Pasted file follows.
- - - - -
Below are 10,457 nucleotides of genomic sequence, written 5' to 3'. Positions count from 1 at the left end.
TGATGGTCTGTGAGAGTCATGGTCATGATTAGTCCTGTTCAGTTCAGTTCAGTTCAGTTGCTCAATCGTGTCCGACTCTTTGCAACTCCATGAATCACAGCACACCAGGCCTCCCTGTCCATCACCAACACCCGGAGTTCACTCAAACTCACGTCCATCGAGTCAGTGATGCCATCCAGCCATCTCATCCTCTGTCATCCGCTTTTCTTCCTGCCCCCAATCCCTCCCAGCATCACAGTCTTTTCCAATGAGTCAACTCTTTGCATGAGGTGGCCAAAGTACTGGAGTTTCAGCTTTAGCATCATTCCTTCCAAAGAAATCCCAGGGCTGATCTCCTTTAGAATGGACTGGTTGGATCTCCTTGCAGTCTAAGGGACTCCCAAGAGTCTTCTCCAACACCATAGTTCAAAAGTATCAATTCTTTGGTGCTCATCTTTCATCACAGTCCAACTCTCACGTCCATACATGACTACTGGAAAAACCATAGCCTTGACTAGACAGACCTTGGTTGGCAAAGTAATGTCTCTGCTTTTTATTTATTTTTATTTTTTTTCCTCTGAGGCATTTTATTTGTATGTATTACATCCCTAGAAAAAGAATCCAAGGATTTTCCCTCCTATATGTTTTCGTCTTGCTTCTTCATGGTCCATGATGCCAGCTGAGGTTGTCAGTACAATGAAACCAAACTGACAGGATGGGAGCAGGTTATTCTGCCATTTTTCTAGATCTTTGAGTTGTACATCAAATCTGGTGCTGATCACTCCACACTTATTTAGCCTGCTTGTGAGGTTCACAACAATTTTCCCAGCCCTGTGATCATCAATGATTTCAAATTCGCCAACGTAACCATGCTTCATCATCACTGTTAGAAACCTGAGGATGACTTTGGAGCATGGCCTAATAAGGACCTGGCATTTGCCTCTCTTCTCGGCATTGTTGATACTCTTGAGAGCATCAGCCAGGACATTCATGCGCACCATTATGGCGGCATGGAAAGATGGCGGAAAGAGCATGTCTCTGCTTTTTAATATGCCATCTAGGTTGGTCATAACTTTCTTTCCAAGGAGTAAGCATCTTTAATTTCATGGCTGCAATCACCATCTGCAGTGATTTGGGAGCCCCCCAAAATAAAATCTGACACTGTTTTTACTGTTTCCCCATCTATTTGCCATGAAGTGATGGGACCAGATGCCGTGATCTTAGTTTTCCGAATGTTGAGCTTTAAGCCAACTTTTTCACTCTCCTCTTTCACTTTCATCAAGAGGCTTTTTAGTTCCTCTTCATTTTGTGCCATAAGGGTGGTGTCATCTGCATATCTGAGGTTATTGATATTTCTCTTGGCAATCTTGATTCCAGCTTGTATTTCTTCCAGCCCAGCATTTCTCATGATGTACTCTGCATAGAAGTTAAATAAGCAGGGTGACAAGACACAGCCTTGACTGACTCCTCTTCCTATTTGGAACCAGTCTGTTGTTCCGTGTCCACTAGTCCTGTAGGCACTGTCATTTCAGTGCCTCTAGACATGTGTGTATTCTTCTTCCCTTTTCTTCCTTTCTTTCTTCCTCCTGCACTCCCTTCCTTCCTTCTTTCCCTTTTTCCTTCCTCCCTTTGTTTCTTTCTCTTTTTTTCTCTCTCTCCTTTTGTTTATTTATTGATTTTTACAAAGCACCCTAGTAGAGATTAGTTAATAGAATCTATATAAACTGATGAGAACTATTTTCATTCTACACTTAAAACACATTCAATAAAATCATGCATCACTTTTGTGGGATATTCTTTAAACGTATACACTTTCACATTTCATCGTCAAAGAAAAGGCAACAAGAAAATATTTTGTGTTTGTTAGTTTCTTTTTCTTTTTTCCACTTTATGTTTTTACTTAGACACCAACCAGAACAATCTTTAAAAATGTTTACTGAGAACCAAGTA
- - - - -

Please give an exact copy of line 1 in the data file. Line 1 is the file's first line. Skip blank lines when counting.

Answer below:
Below are 10,457 nucleotides of genomic sequence, written 5' to 3'. Positions count from 1 at the left end.